Our hospital ships are filled with volunteers from around the world, representing different cultures and languages from their home countries. Though it is a requirement to speak English onboard for safety reasons, many of our volunteers find ways to share their native language in different capacities. For volunteer and native French speaker Alexandra Klauke – also known as “Miss Alex” during her time serving as a teacher in Guinea and Senegal – language is a way to connect with our patients as well.
Alexandra helped teach French to elementary students onboard the Africa Mercy. The children, whose parents were serving as volunteers onboard the ship, came from countries all over the world.
“For some of them it meant learning their second foreign language, because they were already learning English, the language of communication of the volunteers on the ship,” Alexandra said. “It is always impressive to see how fast children pick things up. What they learned in class, they could use when visiting patients in the ward or with the local people in town.”
Students in the Academy weren’t the only ones who benefited from learning to speak French. Volunteers onboard have also discovered the value of communicating with people in our host nations in their own language.
“The best example is what happens when I start speaking French to a patient or a member of the day crew for the first time,” Alexandra shared. “The day crew consist of locals who work on the ship and have all kinds of jobs like translating, cooking, cleaning, and driving. When I say ‘Bonjour, ça va?’ and they find out I speak French, they immediately light up and start talking. Understanding each other without the need of a translator definitely helps with communication, and connections are made more easily. I think that is a good reason to learn at least a few words.”
Mercy Ships tries to facilitate volunteers connecting with people in their own languages. Therefore, volunteers can often sign up for optional tutoring, weekly classes, and conversational French groups onboard. I n countries like Senegal, where French is not the lingua franca, there is also the opportunity to learn native languages like Wolof.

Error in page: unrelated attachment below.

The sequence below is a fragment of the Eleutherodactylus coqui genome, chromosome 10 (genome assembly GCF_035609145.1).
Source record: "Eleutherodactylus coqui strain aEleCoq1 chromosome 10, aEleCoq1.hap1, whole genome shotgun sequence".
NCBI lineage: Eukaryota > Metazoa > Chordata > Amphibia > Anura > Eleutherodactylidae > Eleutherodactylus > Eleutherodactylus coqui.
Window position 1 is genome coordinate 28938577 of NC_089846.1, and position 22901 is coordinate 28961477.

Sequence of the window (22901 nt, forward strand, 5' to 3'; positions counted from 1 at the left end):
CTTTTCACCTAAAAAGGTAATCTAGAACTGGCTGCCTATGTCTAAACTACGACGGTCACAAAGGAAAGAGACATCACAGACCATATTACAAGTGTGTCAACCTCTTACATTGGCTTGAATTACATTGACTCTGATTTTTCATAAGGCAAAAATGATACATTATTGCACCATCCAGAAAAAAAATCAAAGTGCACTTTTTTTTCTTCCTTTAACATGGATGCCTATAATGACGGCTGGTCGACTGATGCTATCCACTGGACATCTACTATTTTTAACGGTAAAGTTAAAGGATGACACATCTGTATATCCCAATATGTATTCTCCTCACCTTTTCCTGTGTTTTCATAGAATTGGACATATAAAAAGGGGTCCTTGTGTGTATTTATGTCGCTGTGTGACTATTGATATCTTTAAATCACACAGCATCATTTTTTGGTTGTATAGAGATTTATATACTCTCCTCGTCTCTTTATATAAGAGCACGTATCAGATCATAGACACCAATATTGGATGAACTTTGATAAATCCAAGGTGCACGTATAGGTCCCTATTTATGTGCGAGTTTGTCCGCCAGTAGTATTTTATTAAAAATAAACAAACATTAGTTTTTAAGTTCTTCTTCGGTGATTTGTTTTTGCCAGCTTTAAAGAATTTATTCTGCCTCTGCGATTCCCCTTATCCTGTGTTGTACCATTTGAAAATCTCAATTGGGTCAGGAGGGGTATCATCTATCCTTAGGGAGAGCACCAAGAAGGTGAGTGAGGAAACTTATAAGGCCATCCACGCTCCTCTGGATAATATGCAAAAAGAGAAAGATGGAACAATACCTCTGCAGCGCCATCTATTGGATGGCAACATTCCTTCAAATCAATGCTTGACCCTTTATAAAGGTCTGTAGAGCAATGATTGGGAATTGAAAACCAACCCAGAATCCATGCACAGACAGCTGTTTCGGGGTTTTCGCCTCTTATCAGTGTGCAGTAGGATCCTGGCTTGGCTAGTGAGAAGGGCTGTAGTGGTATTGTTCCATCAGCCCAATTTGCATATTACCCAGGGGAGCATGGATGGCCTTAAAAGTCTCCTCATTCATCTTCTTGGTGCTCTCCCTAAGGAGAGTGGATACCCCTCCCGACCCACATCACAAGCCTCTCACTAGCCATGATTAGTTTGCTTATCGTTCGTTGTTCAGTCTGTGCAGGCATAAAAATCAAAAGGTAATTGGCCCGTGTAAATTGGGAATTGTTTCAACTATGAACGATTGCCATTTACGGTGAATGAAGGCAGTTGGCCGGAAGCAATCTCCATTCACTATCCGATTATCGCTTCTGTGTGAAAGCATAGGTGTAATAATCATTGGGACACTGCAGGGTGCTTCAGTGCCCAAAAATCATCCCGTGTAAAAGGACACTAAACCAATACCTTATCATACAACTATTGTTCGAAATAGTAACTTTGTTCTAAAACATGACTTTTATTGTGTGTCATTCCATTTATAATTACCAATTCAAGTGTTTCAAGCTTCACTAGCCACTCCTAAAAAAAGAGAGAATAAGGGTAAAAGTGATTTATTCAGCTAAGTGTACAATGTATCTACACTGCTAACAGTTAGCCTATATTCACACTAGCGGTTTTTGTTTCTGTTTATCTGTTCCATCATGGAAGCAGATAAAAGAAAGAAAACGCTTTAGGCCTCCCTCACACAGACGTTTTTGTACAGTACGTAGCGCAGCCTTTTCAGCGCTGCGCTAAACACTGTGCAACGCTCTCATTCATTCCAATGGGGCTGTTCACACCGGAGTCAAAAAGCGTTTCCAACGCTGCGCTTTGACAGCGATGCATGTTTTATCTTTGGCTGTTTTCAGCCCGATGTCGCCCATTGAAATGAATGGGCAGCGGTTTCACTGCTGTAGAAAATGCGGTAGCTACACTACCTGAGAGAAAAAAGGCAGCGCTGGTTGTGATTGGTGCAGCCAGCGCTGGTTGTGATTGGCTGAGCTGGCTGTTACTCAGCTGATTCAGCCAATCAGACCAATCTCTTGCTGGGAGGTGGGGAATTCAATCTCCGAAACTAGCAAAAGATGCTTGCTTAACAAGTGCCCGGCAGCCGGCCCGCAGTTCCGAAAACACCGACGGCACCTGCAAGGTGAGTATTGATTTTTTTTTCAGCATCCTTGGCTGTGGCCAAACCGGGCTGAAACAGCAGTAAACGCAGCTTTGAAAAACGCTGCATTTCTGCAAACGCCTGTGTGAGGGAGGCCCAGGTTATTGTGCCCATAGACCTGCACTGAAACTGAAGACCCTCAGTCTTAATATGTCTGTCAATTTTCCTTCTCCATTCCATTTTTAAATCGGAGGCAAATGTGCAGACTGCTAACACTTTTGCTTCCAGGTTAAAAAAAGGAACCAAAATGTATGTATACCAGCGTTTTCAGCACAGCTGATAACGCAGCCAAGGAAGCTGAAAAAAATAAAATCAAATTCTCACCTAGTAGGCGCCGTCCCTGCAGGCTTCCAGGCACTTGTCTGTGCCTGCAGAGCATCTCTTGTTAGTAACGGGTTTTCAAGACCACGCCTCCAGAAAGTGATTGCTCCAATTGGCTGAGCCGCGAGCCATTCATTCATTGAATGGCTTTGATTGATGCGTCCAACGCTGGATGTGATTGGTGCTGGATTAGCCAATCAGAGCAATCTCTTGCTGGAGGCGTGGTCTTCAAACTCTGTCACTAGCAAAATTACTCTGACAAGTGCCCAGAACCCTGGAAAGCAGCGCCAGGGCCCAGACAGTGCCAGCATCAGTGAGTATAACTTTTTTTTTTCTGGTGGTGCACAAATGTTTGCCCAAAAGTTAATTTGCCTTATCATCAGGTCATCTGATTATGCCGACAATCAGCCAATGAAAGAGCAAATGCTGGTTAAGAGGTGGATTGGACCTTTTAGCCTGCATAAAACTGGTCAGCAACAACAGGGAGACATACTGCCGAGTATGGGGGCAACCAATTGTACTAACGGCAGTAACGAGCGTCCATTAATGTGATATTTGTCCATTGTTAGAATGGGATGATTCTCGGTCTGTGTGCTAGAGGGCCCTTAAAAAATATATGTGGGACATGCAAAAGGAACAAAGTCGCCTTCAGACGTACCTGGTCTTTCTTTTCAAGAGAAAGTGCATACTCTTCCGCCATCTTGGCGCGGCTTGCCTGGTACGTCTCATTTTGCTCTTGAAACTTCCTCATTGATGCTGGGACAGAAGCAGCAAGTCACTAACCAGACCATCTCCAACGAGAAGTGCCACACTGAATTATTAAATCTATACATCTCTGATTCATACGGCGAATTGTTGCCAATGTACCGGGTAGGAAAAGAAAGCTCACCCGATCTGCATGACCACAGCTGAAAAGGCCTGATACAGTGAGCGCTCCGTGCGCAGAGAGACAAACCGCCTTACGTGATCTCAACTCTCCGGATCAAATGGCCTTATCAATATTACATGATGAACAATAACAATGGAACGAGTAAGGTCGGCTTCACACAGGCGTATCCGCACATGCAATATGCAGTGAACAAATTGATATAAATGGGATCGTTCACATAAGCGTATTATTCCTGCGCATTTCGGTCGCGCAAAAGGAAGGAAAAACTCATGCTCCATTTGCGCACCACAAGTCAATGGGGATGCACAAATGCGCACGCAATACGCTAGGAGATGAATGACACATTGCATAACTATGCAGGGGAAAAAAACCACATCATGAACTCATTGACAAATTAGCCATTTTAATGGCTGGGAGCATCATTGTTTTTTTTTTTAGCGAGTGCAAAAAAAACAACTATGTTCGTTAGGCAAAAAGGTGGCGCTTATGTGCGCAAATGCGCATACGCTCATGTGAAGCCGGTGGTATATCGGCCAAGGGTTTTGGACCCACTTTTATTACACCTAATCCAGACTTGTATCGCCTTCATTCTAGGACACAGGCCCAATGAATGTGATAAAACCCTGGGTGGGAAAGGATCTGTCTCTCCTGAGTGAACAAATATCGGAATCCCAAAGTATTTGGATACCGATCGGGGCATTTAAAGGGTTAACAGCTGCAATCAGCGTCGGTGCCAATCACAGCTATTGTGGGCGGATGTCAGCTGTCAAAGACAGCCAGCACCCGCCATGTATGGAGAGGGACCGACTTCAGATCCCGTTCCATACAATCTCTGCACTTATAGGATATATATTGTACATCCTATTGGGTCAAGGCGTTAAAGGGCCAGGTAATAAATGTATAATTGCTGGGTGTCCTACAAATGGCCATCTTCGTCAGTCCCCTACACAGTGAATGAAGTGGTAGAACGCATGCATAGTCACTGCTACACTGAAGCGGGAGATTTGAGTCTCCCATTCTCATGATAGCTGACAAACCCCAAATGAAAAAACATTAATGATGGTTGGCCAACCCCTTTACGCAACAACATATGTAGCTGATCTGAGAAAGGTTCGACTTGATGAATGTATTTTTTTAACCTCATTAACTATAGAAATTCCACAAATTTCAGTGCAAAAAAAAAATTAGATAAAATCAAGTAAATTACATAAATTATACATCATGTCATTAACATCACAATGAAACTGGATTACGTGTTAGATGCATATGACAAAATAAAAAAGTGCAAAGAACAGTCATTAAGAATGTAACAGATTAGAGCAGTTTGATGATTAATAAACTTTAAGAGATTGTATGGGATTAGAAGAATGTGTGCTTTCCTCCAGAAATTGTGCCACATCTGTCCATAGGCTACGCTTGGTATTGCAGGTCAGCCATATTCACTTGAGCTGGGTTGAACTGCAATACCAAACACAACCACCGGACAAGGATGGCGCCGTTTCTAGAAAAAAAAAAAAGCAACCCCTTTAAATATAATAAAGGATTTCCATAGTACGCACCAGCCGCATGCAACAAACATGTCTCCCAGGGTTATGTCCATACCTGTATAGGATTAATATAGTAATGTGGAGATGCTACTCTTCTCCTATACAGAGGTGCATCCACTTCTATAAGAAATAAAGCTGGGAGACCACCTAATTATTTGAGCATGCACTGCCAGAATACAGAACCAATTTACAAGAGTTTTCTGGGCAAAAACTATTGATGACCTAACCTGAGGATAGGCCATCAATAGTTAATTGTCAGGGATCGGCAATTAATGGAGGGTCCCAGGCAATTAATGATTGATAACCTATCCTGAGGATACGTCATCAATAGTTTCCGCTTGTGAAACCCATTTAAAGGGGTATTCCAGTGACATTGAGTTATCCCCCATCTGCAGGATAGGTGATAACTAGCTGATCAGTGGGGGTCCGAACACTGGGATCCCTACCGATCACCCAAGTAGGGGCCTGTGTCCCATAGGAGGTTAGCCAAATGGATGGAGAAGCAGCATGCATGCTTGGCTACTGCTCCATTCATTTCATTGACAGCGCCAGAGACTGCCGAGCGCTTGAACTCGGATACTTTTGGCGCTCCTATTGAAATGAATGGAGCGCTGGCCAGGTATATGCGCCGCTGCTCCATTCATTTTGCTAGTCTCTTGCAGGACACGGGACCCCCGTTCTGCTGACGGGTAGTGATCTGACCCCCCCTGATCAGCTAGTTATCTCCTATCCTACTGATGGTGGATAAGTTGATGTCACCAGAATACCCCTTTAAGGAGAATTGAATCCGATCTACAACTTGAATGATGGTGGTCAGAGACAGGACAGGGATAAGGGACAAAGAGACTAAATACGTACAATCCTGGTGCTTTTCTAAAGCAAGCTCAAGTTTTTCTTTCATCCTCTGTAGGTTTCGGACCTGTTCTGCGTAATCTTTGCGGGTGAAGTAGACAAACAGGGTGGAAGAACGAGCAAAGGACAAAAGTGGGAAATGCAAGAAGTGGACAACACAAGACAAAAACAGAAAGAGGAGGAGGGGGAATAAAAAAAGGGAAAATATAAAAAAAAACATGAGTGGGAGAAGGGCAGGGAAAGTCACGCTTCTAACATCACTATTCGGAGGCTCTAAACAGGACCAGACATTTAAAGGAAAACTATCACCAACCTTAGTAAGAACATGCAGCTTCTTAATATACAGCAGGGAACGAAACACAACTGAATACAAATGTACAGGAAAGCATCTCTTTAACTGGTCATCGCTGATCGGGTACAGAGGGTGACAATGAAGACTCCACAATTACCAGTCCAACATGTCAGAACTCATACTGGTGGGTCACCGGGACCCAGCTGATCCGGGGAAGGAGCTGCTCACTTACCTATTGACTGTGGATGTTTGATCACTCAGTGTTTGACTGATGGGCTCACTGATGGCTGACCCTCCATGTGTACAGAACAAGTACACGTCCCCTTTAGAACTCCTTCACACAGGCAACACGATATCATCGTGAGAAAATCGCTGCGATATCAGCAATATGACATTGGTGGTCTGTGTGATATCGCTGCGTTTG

It may be clear that, as a visitor, learning a language is necessary. But there is also a personal gain in doing so.
“If you go to the market or if you are in a taxi, it is pretty convenient to speak the language, even if it is just a bit,” Alexandra said. “It makes you feel more comfortable when traveling. Also, it is good for your brain to learn a second or third language — learning keeps it flexible.”
Learn more about how to join our mission by visiting mercyships.org/get-involved.
The Mercy Ships Academy is a fully accredited international school for children from kindergarten through high school. We believe that it is essential for students to communicate with the people we serve in West and Central Africa. To this end, the Academy offers a school-wide French Language Program that gives all students from kindergarten to Grade 12 the opportunity to learn French as a second language and develop a deeper understanding of French and francophone culture. Our emphasis on learning French is beautifully explained by the British author John le Carré who said,
“The decision to learn a foreign language is to me an act of friendship. It is indeed a holding out of the hand. It’s not just a route to negotiation. It’s also to get to know you better, to draw closer to you and your culture, your social manners and your way of thinking.”
Learn more about The Mercy Ships Academy at academy.mercyships.org.